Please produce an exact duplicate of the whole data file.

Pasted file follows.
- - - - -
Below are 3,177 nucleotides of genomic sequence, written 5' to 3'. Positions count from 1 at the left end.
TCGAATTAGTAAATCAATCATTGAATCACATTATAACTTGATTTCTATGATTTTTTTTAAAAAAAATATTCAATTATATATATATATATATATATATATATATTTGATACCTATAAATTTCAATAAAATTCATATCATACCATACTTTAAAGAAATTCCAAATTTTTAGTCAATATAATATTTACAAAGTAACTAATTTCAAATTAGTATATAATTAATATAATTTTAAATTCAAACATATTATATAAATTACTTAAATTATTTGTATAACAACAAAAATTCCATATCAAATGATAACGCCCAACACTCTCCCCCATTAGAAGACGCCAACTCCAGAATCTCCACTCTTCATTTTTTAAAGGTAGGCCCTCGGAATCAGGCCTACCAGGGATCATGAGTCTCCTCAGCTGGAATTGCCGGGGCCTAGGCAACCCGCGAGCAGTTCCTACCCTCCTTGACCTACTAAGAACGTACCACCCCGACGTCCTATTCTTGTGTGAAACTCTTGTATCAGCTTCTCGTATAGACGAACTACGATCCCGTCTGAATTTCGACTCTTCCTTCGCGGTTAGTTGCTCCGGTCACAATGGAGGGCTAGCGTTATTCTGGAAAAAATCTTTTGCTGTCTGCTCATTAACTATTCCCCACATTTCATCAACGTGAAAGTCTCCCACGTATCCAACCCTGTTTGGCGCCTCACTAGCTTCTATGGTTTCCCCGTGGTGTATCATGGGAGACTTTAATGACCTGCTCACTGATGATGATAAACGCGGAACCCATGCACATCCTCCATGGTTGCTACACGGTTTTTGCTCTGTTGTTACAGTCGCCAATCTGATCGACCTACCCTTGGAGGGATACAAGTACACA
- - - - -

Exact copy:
Below are 3,177 nucleotides of genomic sequence, written 5' to 3'. Positions count from 1 at the left end.
TCGAATTAGTAAATCAATCATTGAATCACATTATAACTTGATTTCTATGATTTTTTTTAAAAAAAATATTCAATTATATATATATATATATATATATATATATTTGATACCTATAAATTTCAATAAAATTCATATCATACCATACTTTAAAGAAATTCCAAATTTTTAGTCAATATAATATTTACAAAGTAACTAATTTCAAATTAGTATATAATTAATATAATTTTAAATTCAAACATATTATATAAATTACTTAAATTATTTGTATAACAACAAAAATTCCATATCAAATGATAACGCCCAACACTCTCCCCCATTAGAAGACGCCAACTCCAGAATCTCCACTCTTCATTTTTTAAAGGTAGGCCCTCGGAATCAGGCCTACCAGGGATCATGAGTCTCCTCAGCTGGAATTGCCGGGGCCTAGGCAACCCGCGAGCAGTTCCTACCCTCCTTGACCTACTAAGAACGTACCACCCCGACGTCCTATTCTTGTGTGAAACTCTTGTATCAGCTTCTCGTATAGACGAACTACGATCCCGTCTGAATTTCGACTCTTCCTTCGCGGTTAGTTGCTCCGGTCACAATGGAGGGCTAGCGTTATTCTGGAAAAAATCTTTTGCTGTCTGCTCATTAACTATTCCCCACATTTCATCAACGTGAAAGTCTCCCACGTATCCAACCCTGTTTGGCGCCTCACTAGCTTCTATGGTTTCCCCGTGGTGTATCATGGGAGACTTTAATGACCTGCTCACTGATGATGATAAACGCGGAACCCATGCACATCCTCCATGGTTGCTACACGGTTTTTGCTCTGTTGTTACAGTCGCCAATCTGATCGACCTACCCTTGGAGGGATACAAGTACACA